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May. 14th, 2006

I realized that I hadn't written much about dancing lately. Currently, I'm working on Tango and Waltz with my teacher. Tango is probably my weakest dance, so I have just been doing a lot of technique; not much in the way of new patterns.

I also seem to have some muscle strain in my right arm. Every so often, I'd notice that my right arm hurt while dancing. I attributed it at first to getting used to my teacher's emphasis on arm position (elbow higher than shoulder). But the past few weeks, I've started to realize that it's painful for me to keep my arm bent that way. With past teachers, I used to get comments about how my right arm was dropping a bit, but it was never really an issue until now. I also think the arm muscles were aggravated somewhat during my vacation from carrying a heavy travel bag and knapsack. When I see my teacher tomorrow I'll discuss the situation with her and see if there is a way to compromise on arm position. I don't think the issue is serious, but I don't want it to become so. Several friends of mine developed arm problems from dancing and at least one needed surgery.

I'm also having "issues" about the time/cost of dancing. Sometime in the next month or two I'll use up my current lesson allotment. I would like to take more lessons but am not sure I can justify the cost or time. Although chorus will be off for the summer, and I won't have any piano lessons for a month while my teacher is on vacation, dancing still takes up quite a bit of time. Even if I find a job, I'm not sure I'll be able to devote as much time to dancing as is necessary to continue to make good progress.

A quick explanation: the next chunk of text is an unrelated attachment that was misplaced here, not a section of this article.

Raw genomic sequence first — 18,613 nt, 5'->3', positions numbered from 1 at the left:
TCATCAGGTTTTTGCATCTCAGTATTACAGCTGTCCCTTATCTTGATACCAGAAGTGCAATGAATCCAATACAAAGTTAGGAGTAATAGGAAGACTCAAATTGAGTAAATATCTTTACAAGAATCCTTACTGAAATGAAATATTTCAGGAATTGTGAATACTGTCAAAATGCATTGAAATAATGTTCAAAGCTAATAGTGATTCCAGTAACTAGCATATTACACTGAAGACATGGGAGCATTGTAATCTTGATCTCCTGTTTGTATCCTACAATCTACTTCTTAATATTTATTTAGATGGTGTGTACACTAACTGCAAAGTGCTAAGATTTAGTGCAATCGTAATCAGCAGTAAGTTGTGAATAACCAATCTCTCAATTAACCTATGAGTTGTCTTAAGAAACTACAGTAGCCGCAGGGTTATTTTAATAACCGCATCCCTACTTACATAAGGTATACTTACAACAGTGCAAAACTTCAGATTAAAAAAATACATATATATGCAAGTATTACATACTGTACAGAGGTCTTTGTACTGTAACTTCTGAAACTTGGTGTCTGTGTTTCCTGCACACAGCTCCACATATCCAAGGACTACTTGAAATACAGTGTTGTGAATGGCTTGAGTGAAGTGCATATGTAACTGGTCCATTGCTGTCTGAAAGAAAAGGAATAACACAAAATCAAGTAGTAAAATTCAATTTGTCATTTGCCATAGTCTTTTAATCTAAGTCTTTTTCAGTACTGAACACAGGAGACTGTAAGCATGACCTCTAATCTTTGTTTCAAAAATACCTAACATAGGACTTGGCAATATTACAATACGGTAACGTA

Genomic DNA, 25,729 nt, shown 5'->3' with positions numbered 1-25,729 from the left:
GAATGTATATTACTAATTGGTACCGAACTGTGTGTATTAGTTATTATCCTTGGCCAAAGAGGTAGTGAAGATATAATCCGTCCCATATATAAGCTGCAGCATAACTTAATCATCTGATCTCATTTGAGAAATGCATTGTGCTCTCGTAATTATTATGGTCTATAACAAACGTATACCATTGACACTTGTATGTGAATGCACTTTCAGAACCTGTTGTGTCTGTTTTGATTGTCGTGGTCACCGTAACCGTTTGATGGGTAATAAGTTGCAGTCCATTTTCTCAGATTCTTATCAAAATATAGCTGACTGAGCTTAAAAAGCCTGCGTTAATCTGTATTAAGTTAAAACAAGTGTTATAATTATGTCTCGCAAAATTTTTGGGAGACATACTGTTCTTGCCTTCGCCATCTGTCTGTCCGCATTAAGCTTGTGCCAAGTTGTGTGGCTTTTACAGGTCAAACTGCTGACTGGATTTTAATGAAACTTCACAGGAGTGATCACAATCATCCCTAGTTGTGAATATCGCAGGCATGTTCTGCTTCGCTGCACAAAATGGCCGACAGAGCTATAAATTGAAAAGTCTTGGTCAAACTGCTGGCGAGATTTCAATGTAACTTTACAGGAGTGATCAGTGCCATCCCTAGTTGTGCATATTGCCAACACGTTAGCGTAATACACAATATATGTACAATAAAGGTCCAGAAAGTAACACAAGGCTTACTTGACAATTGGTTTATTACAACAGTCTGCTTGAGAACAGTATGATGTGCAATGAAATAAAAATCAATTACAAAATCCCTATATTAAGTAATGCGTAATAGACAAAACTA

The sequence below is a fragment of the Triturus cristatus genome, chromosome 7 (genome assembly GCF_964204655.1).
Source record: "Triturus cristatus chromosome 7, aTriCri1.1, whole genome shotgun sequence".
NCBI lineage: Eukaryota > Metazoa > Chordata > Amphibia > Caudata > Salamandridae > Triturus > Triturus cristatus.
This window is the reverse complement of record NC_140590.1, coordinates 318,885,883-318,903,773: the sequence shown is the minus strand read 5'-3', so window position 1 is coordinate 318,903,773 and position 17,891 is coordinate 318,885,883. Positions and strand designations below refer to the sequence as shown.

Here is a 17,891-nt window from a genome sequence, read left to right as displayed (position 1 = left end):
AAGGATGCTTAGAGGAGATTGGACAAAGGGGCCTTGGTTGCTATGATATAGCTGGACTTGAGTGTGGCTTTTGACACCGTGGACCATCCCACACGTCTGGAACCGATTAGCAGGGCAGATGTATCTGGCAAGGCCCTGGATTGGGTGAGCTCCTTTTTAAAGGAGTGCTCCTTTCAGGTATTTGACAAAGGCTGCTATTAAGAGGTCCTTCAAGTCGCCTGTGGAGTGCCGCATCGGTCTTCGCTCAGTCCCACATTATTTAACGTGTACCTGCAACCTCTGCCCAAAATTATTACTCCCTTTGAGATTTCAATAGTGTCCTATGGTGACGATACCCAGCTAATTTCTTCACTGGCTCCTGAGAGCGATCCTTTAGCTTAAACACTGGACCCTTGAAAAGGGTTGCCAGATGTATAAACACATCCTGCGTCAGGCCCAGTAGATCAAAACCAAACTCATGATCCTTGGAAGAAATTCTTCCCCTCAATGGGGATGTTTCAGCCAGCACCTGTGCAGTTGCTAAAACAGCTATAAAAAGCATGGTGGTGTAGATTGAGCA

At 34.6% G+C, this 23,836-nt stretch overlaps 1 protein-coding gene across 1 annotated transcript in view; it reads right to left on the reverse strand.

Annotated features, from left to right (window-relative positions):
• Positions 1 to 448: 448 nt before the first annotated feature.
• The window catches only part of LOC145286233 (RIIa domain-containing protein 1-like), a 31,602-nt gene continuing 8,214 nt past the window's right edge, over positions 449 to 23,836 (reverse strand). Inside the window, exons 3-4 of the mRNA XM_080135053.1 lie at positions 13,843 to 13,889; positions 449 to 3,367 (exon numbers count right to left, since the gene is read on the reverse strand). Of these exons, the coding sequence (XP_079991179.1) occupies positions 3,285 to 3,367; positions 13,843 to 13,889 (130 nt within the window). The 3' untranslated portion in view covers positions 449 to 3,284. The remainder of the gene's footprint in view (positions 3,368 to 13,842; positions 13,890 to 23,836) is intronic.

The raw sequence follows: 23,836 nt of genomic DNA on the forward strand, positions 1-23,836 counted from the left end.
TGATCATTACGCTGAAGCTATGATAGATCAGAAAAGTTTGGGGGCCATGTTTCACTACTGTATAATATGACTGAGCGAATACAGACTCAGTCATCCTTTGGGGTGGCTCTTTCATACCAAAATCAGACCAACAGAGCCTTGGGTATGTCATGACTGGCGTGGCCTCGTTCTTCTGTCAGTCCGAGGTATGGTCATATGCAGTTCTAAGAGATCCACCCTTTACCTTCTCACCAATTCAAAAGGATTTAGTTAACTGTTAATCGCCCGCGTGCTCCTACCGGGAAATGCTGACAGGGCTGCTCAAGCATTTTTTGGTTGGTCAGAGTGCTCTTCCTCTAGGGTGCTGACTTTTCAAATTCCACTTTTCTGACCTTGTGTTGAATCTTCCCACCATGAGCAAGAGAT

May. 16th, 2006 10:24 pm (UTC)
I met with my teacher last night, and she helped me with various types of repositioning (shoulders, back, arms, to name a few). The way she describes it, my dancing will really improve (and I'll be in less pain) when I improve my overall posture.

I've thought about taking group classes instead of private lessons. Generally, I find that when I take group classes, I need the private lessons anyway to work on the finer details of what's covered in the classes. Even if I can remember everything that was taught in a class, the private lessons augment the class because there's more time to spend on the lead, the frame, etc. In addition, I learn more of what I'm really supposed to do because the private teacher is an experienced professional, whereas when I'm dancing with other students in the class, when things are difficult I'm not sure if it's something I'm doing wrong or if it's my partners. Experience, technique, etc. tend to vary quite a lot in the group classes I've been in.
May. 16th, 2006 10:51 pm (UTC)
It's my feeling that to improve the most, you should do a mixture of private classes, group classes, weekend workshops, and of course, social dancing.

If you can afford private lessons, you'll definitely learn more in them than in group classes.

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